Microsoft is pushing hard to make Windows 10 another successful iteration of the Windows platform, and once again the firm sees developers as key to this strategy. In fact, if its Build conference is anything to go by Microsoft is prepared to do almost anything to keep developers on side and turning out compelling applications.
A lot of the talk at Build this week has been about being open and about user experience. The open side of things has been coming thick and fast from Microsoft over the past few months, with versions of key Microsoft applications for platforms such as the iPad and Android, and this continued at Build with announcements such as toolkits to port iOS and Android apps to Windows 10.
This announcement should not be seen in isolation, but part of a bigger picture that Microsoft is now actively engaging closely with developers in order to give them every encouragement to develop for Windows, and if that means enabling them to re-use code they have already written for Apple or Android apps, then so be it.
Some commentators have expressed concern that the existence of such tools might actually discourage developers from switching to Windows 10 from Java and C++ on Android or Objective C on iOS, but Microsoft's application platform enables developers to choose from Java, C++, XAML, Python and other languages, and making it easy to bring across existing code can surely only be a good thing.
The prospect of being able to create a single application that can run across a broad spectrum of devices, from smartphones to tablets to laptops and tablets must also make Windows 10 a tempting opportunity for developers.
One major impediment to this app nirvana has been the huge installed base of existing applications written to the so-called Win32 application programming interface (API) set. To address this, another announcement at Build was a toolkit to enable such apps to be brought into the Windows Store ecosystem, as Microsoft moves to make this the chief source for users to acquire software in the future.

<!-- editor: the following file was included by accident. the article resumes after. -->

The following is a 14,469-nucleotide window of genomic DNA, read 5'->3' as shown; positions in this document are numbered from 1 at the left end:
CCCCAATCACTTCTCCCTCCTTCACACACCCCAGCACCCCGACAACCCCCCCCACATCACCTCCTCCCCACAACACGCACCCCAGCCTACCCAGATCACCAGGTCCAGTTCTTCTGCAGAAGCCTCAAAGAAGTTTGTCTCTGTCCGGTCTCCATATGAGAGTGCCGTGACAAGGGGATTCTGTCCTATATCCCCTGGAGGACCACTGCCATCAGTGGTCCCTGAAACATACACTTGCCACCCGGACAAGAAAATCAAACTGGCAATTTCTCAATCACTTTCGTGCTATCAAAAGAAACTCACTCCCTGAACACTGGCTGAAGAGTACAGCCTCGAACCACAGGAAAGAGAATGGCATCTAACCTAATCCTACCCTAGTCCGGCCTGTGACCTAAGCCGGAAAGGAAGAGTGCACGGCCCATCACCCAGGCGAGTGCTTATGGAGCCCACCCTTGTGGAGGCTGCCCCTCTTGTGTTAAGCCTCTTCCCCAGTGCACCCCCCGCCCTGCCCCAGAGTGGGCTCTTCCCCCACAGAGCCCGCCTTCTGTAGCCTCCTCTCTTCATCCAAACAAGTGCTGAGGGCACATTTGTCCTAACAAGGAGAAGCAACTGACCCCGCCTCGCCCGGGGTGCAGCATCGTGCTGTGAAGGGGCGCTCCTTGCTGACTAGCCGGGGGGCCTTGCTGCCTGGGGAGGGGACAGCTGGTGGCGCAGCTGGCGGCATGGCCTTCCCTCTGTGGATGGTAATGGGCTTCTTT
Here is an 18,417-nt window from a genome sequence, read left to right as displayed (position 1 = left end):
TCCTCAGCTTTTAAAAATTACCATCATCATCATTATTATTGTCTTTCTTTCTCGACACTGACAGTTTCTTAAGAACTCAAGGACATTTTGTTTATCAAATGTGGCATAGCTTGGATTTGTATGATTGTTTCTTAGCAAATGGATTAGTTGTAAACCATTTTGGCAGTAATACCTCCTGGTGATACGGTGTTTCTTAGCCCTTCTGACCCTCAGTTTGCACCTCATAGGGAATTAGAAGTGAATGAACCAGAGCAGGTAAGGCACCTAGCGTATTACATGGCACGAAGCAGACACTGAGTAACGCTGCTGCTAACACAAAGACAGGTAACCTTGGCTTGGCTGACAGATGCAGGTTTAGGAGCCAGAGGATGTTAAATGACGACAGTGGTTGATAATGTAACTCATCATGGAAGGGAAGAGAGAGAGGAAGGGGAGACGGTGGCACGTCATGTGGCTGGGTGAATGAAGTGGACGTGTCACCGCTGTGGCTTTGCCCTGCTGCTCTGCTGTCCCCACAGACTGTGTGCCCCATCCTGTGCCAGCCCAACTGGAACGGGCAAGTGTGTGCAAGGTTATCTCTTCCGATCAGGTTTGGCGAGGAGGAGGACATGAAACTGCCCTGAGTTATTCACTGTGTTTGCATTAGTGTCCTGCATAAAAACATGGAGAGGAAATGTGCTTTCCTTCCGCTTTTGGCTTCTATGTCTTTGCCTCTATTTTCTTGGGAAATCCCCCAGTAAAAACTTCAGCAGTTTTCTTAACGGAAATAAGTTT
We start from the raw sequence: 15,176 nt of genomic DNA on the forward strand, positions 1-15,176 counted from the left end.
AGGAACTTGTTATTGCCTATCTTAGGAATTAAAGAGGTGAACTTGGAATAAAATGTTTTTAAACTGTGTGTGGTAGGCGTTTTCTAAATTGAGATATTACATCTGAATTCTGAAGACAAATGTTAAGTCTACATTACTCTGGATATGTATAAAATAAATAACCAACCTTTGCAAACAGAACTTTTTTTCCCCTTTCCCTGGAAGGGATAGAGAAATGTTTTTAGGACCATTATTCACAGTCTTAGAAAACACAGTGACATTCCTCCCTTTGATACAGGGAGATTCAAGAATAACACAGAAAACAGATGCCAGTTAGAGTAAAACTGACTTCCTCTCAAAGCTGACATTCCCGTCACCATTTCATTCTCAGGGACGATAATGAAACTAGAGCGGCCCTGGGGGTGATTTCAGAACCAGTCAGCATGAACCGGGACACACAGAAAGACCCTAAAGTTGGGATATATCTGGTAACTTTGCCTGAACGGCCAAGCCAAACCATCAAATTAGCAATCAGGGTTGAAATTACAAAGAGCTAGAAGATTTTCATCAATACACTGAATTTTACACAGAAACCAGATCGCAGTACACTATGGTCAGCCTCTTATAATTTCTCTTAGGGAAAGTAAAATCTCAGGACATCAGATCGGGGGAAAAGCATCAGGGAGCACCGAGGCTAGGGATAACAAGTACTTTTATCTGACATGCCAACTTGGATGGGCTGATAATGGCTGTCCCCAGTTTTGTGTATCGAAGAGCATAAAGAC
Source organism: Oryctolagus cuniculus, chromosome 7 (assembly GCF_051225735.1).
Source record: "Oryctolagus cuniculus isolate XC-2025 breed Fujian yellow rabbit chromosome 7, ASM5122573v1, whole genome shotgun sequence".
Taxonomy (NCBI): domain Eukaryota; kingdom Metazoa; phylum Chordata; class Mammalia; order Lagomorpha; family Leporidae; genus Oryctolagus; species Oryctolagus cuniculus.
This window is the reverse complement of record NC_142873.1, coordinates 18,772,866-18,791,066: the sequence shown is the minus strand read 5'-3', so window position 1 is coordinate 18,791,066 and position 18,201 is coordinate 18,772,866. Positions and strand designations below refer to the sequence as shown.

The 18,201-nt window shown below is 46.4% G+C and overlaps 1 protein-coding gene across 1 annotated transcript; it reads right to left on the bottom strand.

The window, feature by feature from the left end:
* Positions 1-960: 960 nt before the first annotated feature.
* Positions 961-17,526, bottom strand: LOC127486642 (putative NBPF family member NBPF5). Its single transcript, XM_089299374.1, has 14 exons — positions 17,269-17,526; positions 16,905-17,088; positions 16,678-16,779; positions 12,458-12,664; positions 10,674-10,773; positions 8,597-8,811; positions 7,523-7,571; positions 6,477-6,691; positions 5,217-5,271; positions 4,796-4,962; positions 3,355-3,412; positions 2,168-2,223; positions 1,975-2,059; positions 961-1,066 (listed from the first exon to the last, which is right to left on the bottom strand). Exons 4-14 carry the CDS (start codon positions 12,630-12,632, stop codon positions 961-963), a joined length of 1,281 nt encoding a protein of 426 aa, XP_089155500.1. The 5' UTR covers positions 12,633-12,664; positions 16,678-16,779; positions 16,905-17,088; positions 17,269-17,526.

But if Microsoft is to stand any chance of meeting its ambitious goal of one billion devices running Windows 10 within two to three years, delivering a good user experience will be a key factor, and once again developers are key. As seen at Build, Microsoft is trying to outfit its application platform with features and capabilities that will enable developers to build compelling apps that are a pleasure to use.
Perhaps the most eye-opening demonstration at Build was of Microsoft's HoloLens hardware, which runs Windows 10 and enables the wearer to see and interact with computer-rendered objects overlaid onto their view of the real world. Alongside the more whimsical applications, such as letting the user place a running movie display against a wall or "carry" it around with them, there are serious business applications.
Microsoft showed at Build how the HoloLens is being piloted by universities as a teaching aid for medical students, for example, letting them see and interact with life-size 3D models of the human body, peeling away the flesh to see the organs inside. Another demo involved architects being able to see and manipulate their designs in 3D, and even see how a proposed building would fit into the landscape when completed.
This all adds up to a growing buzz about Windows 10, and Microsoft looks like it is taking all the right steps to make the platform into a success. If it can get the developers on side and inspired by things like the HoloLens, then the misstep it made with Windows 8 looks like being left far behind.
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